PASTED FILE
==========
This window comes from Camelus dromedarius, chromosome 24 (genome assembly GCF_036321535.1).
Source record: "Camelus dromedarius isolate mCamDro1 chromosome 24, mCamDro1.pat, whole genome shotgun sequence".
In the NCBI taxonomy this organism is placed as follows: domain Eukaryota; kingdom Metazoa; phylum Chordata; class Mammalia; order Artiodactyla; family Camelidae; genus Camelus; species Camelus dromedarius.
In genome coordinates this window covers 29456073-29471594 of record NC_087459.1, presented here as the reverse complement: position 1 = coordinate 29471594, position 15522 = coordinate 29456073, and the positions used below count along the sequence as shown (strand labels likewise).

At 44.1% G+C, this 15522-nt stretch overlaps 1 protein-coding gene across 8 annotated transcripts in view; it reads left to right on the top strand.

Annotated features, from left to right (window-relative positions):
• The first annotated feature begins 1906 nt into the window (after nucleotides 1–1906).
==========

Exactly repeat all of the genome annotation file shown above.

This window comes from Camelus dromedarius, chromosome 24 (genome assembly GCF_036321535.1).
Source record: "Camelus dromedarius isolate mCamDro1 chromosome 24, mCamDro1.pat, whole genome shotgun sequence".
In the NCBI taxonomy this organism is placed as follows: domain Eukaryota; kingdom Metazoa; phylum Chordata; class Mammalia; order Artiodactyla; family Camelidae; genus Camelus; species Camelus dromedarius.
In genome coordinates this window covers 29456073-29471594 of record NC_087459.1, presented here as the reverse complement: position 1 = coordinate 29471594, position 15522 = coordinate 29456073, and the positions used below count along the sequence as shown (strand labels likewise).

At 44.1% G+C, this 15522-nt stretch overlaps 1 protein-coding gene across 8 annotated transcripts in view; it reads left to right on the top strand.

Annotated features, from left to right (window-relative positions):
• The first annotated feature begins 1906 nt into the window (after nucleotides 1–1906).